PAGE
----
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Biden Administration Identifies National Security Factors to Guide CFIUS Reviews

International Trade and Investment Alert™ | September 16, 2022

Authors: Michael T. Gershberg, Gregory Bernstein

On September 15, 2022, President Biden issued an Executive Order (“the EO”) to ensure that the Committee on Foreign Investment in the United States (“CFIUS” or “the Committee”) considers evolving national security risks when reviewing foreign investment transactions. The EO, which does not expand CFIUS’s jurisdiction or alter the CFIUS review process, identifies five specific areas that CFIUS should consider during its review. This is the first presidential directive regarding priority national security issues since CFIUS was codified in 1975. In addition to focusing CFIUS’s review of future covered transactions, the EO may be read as guidance to the private sector on how to approach future CFIUS filings, as well as a warning to certain foreign countries like China.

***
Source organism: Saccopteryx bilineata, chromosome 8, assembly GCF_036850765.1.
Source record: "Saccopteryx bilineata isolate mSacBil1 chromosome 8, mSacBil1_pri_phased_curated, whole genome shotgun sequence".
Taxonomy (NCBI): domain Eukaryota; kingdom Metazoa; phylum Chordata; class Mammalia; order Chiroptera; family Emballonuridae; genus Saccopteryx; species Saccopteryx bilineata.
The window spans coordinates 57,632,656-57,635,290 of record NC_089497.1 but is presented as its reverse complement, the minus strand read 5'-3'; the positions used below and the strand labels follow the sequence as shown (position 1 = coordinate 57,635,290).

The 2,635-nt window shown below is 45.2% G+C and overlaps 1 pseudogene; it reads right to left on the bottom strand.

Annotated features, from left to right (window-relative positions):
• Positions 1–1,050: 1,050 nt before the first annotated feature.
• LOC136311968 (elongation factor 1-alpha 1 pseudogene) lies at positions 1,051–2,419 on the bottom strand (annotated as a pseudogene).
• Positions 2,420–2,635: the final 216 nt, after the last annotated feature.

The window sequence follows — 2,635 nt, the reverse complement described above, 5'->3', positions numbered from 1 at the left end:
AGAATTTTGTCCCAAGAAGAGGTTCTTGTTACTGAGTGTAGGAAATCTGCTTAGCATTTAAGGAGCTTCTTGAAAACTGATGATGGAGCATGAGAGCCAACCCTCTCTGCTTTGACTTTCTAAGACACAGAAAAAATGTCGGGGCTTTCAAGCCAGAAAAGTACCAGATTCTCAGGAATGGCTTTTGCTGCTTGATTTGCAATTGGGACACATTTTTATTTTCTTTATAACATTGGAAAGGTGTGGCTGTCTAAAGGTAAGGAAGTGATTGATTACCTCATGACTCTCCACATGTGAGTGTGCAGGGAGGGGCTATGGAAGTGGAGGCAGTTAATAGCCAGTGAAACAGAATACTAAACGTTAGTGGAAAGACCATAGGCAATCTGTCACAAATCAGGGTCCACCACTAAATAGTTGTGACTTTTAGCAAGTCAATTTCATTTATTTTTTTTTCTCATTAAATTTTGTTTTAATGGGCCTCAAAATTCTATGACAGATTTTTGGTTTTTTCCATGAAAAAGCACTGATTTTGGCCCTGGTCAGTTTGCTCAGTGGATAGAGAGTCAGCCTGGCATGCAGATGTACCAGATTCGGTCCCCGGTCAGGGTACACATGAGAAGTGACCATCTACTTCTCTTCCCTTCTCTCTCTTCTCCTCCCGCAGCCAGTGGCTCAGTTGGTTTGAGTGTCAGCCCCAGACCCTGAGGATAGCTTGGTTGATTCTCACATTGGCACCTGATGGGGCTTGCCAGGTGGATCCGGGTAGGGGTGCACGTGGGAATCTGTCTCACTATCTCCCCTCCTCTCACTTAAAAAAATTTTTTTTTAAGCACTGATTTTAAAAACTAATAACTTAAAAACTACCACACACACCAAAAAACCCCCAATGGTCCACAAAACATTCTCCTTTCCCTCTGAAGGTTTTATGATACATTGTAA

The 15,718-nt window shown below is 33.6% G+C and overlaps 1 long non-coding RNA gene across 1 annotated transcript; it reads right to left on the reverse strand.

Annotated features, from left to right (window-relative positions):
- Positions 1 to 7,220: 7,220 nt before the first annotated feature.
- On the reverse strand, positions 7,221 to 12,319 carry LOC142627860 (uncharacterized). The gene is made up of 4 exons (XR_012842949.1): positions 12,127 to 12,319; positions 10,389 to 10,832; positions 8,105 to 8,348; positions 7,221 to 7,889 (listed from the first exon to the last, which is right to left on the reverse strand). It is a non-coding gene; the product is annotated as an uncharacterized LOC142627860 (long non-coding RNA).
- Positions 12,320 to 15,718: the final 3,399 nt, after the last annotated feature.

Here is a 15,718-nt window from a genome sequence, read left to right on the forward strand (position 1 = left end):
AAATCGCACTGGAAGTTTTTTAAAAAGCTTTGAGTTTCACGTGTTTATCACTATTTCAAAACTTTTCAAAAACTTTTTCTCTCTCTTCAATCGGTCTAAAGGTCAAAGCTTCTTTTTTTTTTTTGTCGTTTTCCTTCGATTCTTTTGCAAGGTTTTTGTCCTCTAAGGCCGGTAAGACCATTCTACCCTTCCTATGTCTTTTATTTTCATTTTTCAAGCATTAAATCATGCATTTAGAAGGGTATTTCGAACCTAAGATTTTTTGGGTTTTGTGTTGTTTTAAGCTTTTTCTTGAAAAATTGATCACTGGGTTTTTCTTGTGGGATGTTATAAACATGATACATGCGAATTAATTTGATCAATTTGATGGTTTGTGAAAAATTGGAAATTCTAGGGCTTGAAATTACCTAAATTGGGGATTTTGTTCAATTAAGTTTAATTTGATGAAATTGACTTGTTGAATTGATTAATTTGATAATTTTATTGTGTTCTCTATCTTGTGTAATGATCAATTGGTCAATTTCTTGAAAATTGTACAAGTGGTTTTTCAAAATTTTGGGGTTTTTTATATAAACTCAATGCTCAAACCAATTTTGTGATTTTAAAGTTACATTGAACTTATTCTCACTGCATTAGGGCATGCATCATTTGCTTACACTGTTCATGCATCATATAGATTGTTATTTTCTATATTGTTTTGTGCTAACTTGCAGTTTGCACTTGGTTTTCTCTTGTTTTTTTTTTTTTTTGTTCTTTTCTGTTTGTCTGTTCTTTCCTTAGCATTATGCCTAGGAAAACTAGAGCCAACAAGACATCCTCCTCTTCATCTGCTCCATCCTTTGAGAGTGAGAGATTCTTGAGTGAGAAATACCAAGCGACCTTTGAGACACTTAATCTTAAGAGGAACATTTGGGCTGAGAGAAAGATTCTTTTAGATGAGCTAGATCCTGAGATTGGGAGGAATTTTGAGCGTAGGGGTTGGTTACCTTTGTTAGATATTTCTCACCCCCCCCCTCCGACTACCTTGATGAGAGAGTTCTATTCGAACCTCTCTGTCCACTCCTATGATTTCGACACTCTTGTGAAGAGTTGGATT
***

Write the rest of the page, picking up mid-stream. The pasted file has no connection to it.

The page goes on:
The EO was issued pursuant to Section 721 of the Defense Production Act of 1950—CFIUS’s authorizing statute—which lays out ten factors that the Committee may consider when reviewing transactions, as well as a catch-all factor of “such other factors as the President or the Committee may determine to be appropriate.” Pursuant to this statutory authority, the EO identifies the following five priority areas for the Committee to consider when reviewing transactions:

  • The transaction’s effect on supply chain resilience and security, including for supply chains outside the defense industrial basis;